Clifford Wallis was obliged to come up with his own scheme He advertised for local people to bring their precious ration of oranges to Fryco’s to be peeled and they would receive two pence for every ounce of peelings. Mr Wallis allayed any fears of spoiled fruit by asserting that a properly peeled orange would keep for around four days. The public responded to this novel idea. The scheme started in October 1941 and up to 11 February 1946 over seven hundredweight of peel had been collected by the factory.

Michal and Mabel Masiewicz

Mabel Bolding (1905-1990) was born at 67 Elm Grove, Brighton, and the house stayed in the family because that is where she and her Polish husband spent the rest of their lives.

When Mabel was aged 14 she penned a letter dated 16 October 1919 in beautiful handwriting applying to Fryco’s for a job as an office girl. Fryco’s replied four days later asking her to attend an interview. Mabel spent the rest of her working life at Fryco’s and by 1949 her post was recorded as Factory Welfare Officer.

copyright © N. Bolding
Mabel’s letter of application, dated 16 October 1919.

Mabel was involved in the Fryco Amateur Dramatic Society and she carefully preserved a programme, price 1/6d, for a A Pantomime Rehearsal staged on 9 July 1949. Mabel and Alice Kindred were responsible for the costumes and make-up.
copyright © N. Bolding

The hard work that went into such an event was all in a good cause because the money raised was in aid of the Children’s Holiday Fund of the Knights of St Columba. The programme stated that this fund provided ‘holidays for necessitous and orphaned children both from this area and London’.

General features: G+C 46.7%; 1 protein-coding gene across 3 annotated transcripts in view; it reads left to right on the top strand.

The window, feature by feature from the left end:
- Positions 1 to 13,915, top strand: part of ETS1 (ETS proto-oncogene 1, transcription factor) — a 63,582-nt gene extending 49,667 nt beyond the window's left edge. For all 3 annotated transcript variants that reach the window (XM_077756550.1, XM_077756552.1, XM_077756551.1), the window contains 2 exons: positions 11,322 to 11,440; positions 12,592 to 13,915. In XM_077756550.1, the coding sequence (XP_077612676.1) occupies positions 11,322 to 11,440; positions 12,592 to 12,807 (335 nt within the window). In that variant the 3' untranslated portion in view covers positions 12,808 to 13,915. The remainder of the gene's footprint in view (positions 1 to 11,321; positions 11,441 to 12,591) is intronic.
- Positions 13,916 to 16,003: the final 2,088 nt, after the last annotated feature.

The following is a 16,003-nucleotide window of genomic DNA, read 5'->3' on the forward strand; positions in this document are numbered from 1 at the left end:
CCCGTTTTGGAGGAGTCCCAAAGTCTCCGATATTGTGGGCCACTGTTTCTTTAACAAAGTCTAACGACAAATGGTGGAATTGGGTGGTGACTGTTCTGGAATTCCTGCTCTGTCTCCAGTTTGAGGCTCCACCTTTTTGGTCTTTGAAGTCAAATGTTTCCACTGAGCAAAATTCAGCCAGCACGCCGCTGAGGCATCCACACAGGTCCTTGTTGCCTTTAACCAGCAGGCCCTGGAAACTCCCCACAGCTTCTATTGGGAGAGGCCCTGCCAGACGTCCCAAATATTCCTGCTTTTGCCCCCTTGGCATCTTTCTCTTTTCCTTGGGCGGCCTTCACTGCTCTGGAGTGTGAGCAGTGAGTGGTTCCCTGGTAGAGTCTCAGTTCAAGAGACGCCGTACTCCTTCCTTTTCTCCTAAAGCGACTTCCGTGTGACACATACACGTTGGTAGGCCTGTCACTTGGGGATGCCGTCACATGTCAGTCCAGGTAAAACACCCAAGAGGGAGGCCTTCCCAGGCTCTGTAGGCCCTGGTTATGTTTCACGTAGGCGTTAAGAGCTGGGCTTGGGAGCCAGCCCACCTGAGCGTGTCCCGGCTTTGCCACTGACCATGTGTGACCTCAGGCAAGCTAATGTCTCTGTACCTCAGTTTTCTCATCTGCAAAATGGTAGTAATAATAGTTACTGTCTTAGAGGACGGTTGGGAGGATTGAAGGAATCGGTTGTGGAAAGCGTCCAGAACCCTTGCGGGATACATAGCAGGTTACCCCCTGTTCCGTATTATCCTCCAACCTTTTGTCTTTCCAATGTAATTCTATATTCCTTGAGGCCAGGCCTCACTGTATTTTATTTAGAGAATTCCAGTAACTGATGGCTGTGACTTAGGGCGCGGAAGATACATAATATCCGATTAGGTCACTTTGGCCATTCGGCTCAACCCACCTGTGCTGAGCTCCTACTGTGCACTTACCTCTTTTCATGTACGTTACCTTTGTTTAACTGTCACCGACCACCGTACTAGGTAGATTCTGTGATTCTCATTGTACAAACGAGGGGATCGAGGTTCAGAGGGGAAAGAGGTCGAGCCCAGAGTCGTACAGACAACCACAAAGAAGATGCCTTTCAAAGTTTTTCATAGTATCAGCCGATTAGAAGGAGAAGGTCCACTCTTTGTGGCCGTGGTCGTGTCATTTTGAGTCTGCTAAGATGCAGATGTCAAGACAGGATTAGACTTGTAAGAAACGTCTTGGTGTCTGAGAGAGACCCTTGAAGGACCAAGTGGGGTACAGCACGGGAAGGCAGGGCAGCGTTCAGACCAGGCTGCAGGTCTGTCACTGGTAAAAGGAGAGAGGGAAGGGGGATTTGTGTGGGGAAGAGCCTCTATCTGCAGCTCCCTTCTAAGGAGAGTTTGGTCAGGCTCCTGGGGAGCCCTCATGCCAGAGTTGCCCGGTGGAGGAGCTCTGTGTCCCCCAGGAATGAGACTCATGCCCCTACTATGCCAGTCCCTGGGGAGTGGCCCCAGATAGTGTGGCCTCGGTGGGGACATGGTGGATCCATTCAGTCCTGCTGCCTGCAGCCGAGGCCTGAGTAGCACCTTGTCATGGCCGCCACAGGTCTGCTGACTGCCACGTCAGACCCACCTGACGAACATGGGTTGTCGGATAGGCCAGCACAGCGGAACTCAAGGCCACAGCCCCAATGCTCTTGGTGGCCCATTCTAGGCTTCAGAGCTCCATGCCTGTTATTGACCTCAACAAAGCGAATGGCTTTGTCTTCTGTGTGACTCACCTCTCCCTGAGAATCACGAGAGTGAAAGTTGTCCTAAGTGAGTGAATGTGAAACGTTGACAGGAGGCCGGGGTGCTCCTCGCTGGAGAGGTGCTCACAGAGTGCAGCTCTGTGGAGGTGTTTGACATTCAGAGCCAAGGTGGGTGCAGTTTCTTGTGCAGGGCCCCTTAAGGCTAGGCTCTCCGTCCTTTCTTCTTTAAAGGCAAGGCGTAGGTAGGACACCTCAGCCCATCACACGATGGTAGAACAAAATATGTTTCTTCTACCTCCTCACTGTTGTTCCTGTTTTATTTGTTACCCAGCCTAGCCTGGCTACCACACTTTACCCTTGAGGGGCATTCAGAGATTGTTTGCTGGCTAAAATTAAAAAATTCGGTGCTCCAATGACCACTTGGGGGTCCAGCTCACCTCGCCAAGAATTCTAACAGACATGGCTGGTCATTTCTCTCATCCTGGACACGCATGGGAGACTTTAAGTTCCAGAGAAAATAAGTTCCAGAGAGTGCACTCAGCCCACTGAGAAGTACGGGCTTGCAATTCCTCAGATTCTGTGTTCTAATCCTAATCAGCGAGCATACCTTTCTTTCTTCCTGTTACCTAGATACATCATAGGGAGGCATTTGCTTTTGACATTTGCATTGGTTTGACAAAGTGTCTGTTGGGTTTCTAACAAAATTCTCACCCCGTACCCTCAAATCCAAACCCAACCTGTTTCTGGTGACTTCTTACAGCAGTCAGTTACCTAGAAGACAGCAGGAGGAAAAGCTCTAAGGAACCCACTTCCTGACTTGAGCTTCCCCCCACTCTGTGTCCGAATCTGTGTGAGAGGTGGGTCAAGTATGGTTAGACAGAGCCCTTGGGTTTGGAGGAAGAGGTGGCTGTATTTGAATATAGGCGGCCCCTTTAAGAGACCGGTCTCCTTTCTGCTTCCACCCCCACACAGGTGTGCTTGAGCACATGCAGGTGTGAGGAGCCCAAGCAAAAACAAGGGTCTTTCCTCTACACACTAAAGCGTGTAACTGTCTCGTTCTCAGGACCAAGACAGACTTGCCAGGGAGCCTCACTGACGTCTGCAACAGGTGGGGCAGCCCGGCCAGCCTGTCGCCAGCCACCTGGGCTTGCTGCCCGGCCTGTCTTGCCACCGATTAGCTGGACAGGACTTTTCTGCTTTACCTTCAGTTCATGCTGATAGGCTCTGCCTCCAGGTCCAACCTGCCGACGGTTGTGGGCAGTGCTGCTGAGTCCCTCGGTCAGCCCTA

Mabel remembered that during the Second World War, as part of the ‘Dig for Victory’ campaign, all Fryco’s staff were issued with packets of seeds and invited to plant and nurture them in a piece of ground set aside for the purpose at the back of the factory.

The need to create as much home-grown food as possible was vital for the nation because imports had been badly hit by German submarines torpedoing merchant vessels.

Mabel obviously wanted to do as much as possible to help the war effort. She nobly gave up her spare time from Fryco’s, to volunteer as a nurse at Brighton General Hospital.

copyright © Sussex Photo Agency
Some of the Fryco staff – Mabel Bolding is seated second from the right

It was during her nursing duties that she met Michal Masiewicz (1912-1984) who was a patient there. She could not help but be moved by this courageous and injured soldier, especially when she learned some of the searing details of his life. Yet despite his experiences, his friends and family describe him as being a lovely chap with a wicked sense of humour but not much English, and he never complained about his injuries.

Michal Masiewicz came from Vilnius in Lithuania where his family had a farm. A happy memory for Michal was his mother beating a piece of metal, like a gong, to alert the farm labourers that she was bringing out their food, usually bread and soup, to the hut near the woods where they could eat in comfort. Apparently, the local bears soon learned to recognise the sound as meaning there was food on hand, and they would gather hopefully outside, waiting for scraps.

Then came the dreadful day when Soviet troops invaded, arriving at Vilnius on 19 September 1939. Somehow, Michal was in the neighbouring woods when the troops arrived, and he watched in horror as the soldiers lined up his grandfather, parents and sister against the farmyard wall and shot them all dead.

Michal joined the Polish 2nd Corps and served in the 3rd Carpathian Rifle Division. He fought in North Africa with the Allies and was present at the Battle of Monte Cassino, which lasted from 17 January 1944 to 19 May 1944. 

copyright © N. Bolding
These two photographs are a dreadful record of how war service affected men. On the left is a youthful Michal, probably taken in North Africa where the 3rd Carpathian Rifle Division was formed . The second portrait was taken after he had been blown up in a tank in Italy – his expression showing his trauma and known as the ‘thousand yard stare’. The Polish stamp on the second portrait denotes Michal was a War invalid.